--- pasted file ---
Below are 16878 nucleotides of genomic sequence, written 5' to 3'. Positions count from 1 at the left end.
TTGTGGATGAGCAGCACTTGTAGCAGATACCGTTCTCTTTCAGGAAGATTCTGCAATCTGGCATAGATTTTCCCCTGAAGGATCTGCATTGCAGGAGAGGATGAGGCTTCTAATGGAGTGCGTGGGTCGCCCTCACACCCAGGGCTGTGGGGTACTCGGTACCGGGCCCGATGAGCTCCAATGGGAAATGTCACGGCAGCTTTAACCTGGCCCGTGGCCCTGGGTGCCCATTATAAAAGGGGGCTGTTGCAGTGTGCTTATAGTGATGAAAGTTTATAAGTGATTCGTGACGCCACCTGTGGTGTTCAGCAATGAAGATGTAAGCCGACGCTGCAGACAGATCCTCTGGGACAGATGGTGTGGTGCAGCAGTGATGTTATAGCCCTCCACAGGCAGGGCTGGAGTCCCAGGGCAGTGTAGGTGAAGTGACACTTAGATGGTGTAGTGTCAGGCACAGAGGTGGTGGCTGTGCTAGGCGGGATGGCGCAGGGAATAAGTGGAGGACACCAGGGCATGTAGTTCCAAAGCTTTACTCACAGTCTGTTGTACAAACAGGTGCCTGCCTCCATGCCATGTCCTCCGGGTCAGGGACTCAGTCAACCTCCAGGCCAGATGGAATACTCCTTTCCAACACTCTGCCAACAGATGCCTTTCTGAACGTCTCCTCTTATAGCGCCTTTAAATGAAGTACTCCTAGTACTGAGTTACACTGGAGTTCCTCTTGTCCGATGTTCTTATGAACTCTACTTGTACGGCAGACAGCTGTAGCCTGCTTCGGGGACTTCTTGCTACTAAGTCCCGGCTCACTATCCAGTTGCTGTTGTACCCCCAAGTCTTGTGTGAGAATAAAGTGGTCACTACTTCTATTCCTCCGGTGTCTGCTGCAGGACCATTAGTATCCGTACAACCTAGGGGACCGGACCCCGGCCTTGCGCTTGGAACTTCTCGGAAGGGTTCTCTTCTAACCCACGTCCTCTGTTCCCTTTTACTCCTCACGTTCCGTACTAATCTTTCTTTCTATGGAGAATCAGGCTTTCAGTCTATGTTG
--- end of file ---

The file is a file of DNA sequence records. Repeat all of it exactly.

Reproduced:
Below are 16878 nucleotides of genomic sequence, written 5' to 3'. Positions count from 1 at the left end.
TTGTGGATGAGCAGCACTTGTAGCAGATACCGTTCTCTTTCAGGAAGATTCTGCAATCTGGCATAGATTTTCCCCTGAAGGATCTGCATTGCAGGAGAGGATGAGGCTTCTAATGGAGTGCGTGGGTCGCCCTCACACCCAGGGCTGTGGGGTACTCGGTACCGGGCCCGATGAGCTCCAATGGGAAATGTCACGGCAGCTTTAACCTGGCCCGTGGCCCTGGGTGCCCATTATAAAAGGGGGCTGTTGCAGTGTGCTTATAGTGATGAAAGTTTATAAGTGATTCGTGACGCCACCTGTGGTGTTCAGCAATGAAGATGTAAGCCGACGCTGCAGACAGATCCTCTGGGACAGATGGTGTGGTGCAGCAGTGATGTTATAGCCCTCCACAGGCAGGGCTGGAGTCCCAGGGCAGTGTAGGTGAAGTGACACTTAGATGGTGTAGTGTCAGGCACAGAGGTGGTGGCTGTGCTAGGCGGGATGGCGCAGGGAATAAGTGGAGGACACCAGGGCATGTAGTTCCAAAGCTTTACTCACAGTCTGTTGTACAAACAGGTGCCTGCCTCCATGCCATGTCCTCCGGGTCAGGGACTCAGTCAACCTCCAGGCCAGATGGAATACTCCTTTCCAACACTCTGCCAACAGATGCCTTTCTGAACGTCTCCTCTTATAGCGCCTTTAAATGAAGTACTCCTAGTACTGAGTTACACTGGAGTTCCTCTTGTCCGATGTTCTTATGAACTCTACTTGTACGGCAGACAGCTGTAGCCTGCTTCGGGGACTTCTTGCTACTAAGTCCCGGCTCACTATCCAGTTGCTGTTGTACCCCCAAGTCTTGTGTGAGAATAAAGTGGTCACTACTTCTATTCCTCCGGTGTCTGCTGCAGGACCATTAGTATCCGTACAACCTAGGGGACCGGACCCCGGCCTTGCGCTTGGAACTTCTCGGAAGGGTTCTCTTCTAACCCACGTCCTCTGTTCCCTTTTACTCCTCACGTTCCGTACTAATCTTTCTTTCTATGGAGAATCAGGCTTTCAGTCTATGTTG